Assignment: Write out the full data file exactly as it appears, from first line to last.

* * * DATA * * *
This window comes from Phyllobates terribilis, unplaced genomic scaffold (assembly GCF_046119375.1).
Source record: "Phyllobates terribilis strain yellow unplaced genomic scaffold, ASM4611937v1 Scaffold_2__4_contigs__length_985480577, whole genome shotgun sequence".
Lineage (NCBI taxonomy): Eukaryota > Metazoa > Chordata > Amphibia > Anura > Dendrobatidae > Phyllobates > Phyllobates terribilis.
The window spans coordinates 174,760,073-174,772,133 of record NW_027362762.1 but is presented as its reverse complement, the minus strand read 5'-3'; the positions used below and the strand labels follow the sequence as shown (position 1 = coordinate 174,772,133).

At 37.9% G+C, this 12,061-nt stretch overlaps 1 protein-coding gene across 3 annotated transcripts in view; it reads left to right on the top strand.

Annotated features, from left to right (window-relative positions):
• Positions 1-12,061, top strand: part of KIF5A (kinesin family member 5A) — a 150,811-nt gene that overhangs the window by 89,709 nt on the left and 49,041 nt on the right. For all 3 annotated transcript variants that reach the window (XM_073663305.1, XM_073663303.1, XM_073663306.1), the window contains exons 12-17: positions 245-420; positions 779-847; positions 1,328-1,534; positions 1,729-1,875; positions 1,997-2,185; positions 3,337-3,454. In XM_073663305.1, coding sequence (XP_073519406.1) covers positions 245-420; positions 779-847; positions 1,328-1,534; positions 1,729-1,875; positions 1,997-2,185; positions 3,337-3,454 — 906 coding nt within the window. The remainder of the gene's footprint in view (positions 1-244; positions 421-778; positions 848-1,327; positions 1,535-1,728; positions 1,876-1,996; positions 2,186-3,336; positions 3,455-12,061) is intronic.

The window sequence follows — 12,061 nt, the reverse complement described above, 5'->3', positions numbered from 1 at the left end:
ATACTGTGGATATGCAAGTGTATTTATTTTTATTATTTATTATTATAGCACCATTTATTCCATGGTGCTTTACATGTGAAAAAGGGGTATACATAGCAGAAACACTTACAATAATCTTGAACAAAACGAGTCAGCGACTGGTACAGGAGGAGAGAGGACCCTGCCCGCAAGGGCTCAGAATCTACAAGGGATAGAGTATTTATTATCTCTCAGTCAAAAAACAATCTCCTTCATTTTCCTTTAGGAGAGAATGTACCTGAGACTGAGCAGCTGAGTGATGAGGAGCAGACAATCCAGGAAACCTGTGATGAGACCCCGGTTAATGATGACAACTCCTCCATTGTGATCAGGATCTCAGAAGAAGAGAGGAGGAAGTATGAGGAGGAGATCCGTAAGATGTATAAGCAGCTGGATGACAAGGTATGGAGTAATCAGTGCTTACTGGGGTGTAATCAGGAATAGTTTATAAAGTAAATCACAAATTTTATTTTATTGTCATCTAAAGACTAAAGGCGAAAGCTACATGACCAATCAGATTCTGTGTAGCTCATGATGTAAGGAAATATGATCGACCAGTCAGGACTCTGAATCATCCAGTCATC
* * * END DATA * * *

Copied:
This window comes from Phyllobates terribilis, unplaced genomic scaffold (assembly GCF_046119375.1).
Source record: "Phyllobates terribilis strain yellow unplaced genomic scaffold, ASM4611937v1 Scaffold_2__4_contigs__length_985480577, whole genome shotgun sequence".
Lineage (NCBI taxonomy): Eukaryota > Metazoa > Chordata > Amphibia > Anura > Dendrobatidae > Phyllobates > Phyllobates terribilis.
The window spans coordinates 174,760,073-174,772,133 of record NW_027362762.1 but is presented as its reverse complement, the minus strand read 5'-3'; the positions used below and the strand labels follow the sequence as shown (position 1 = coordinate 174,772,133).

At 37.9% G+C, this 12,061-nt stretch overlaps 1 protein-coding gene across 3 annotated transcripts in view; it reads left to right on the top strand.

Annotated features, from left to right (window-relative positions):
• Positions 1-12,061, top strand: part of KIF5A (kinesin family member 5A) — a 150,811-nt gene that overhangs the window by 89,709 nt on the left and 49,041 nt on the right. For all 3 annotated transcript variants that reach the window (XM_073663305.1, XM_073663303.1, XM_073663306.1), the window contains exons 12-17: positions 245-420; positions 779-847; positions 1,328-1,534; positions 1,729-1,875; positions 1,997-2,185; positions 3,337-3,454. In XM_073663305.1, coding sequence (XP_073519406.1) covers positions 245-420; positions 779-847; positions 1,328-1,534; positions 1,729-1,875; positions 1,997-2,185; positions 3,337-3,454 — 906 coding nt within the window. The remainder of the gene's footprint in view (positions 1-244; positions 421-778; positions 848-1,327; positions 1,535-1,728; positions 1,876-1,996; positions 2,186-3,336; positions 3,455-12,061) is intronic.

The window sequence follows — 12,061 nt, the reverse complement described above, 5'->3', positions numbered from 1 at the left end:
ATACTGTGGATATGCAAGTGTATTTATTTTTATTATTTATTATTATAGCACCATTTATTCCATGGTGCTTTACATGTGAAAAAGGGGTATACATAGCAGAAACACTTACAATAATCTTGAACAAAACGAGTCAGCGACTGGTACAGGAGGAGAGAGGACCCTGCCCGCAAGGGCTCAGAATCTACAAGGGATAGAGTATTTATTATCTCTCAGTCAAAAAACAATCTCCTTCATTTTCCTTTAGGAGAGAATGTACCTGAGACTGAGCAGCTGAGTGATGAGGAGCAGACAATCCAGGAAACCTGTGATGAGACCCCGGTTAATGATGACAACTCCTCCATTGTGATCAGGATCTCAGAAGAAGAGAGGAGGAAGTATGAGGAGGAGATCCGTAAGATGTATAAGCAGCTGGATGACAAGGTATGGAGTAATCAGTGCTTACTGGGGTGTAATCAGGAATAGTTTATAAAGTAAATCACAAATTTTATTTTATTGTCATCTAAAGACTAAAGGCGAAAGCTACATGACCAATCAGATTCTGTGTAGCTCATGATGTAAGGAAATATGATCGACCAGTCAGGACTCTGAATCATCCAGTCATC